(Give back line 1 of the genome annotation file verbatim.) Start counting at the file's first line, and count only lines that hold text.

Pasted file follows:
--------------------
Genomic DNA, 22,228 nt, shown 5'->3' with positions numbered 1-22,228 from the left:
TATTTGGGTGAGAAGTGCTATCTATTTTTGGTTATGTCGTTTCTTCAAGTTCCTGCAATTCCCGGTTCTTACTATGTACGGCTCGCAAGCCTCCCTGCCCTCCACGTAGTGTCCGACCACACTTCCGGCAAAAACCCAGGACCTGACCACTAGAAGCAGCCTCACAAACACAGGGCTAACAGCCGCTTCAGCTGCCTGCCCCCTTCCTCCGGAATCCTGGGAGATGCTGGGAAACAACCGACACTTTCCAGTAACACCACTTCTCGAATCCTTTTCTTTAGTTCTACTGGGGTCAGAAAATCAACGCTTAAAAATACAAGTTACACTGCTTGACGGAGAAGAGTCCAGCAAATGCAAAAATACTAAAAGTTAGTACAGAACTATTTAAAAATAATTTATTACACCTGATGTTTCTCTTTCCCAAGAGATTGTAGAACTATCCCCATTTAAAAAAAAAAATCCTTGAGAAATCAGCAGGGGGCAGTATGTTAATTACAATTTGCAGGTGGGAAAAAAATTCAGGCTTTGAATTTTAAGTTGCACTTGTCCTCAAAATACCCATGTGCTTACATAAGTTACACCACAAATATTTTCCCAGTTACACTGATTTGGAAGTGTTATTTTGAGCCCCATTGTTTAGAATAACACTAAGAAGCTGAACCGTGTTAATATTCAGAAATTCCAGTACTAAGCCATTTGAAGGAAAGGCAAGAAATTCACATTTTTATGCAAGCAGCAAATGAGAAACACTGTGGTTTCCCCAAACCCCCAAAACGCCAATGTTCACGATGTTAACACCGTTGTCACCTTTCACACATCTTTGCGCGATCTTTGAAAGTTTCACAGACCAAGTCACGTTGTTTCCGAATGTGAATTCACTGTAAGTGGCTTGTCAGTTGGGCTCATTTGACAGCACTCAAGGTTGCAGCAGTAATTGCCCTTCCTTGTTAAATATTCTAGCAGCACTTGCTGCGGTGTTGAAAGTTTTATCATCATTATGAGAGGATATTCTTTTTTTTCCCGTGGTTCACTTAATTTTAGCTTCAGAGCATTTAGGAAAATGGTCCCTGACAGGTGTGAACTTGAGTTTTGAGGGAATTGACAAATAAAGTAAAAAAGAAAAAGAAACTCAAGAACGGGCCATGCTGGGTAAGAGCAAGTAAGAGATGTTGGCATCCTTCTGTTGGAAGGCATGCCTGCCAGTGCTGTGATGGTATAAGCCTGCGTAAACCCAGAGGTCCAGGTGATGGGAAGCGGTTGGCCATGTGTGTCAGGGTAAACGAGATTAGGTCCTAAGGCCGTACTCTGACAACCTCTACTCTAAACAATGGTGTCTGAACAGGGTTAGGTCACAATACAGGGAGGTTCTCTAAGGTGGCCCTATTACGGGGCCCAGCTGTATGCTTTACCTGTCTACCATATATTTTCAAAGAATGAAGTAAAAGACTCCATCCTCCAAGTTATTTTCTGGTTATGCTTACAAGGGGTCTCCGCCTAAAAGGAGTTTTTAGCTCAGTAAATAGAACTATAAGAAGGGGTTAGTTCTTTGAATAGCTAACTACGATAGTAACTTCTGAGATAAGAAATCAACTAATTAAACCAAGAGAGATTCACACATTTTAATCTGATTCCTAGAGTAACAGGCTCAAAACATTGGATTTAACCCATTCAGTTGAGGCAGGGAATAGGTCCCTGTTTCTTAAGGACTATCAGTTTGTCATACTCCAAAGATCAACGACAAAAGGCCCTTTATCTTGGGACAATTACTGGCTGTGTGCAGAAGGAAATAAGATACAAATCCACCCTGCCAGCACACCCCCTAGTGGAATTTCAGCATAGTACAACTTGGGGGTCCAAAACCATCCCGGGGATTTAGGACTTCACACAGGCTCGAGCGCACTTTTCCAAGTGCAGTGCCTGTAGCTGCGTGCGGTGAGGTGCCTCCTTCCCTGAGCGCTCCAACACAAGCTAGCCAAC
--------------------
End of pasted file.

Genomic DNA, 22,228 nt, shown 5'->3' with positions numbered 1-22,228 from the left: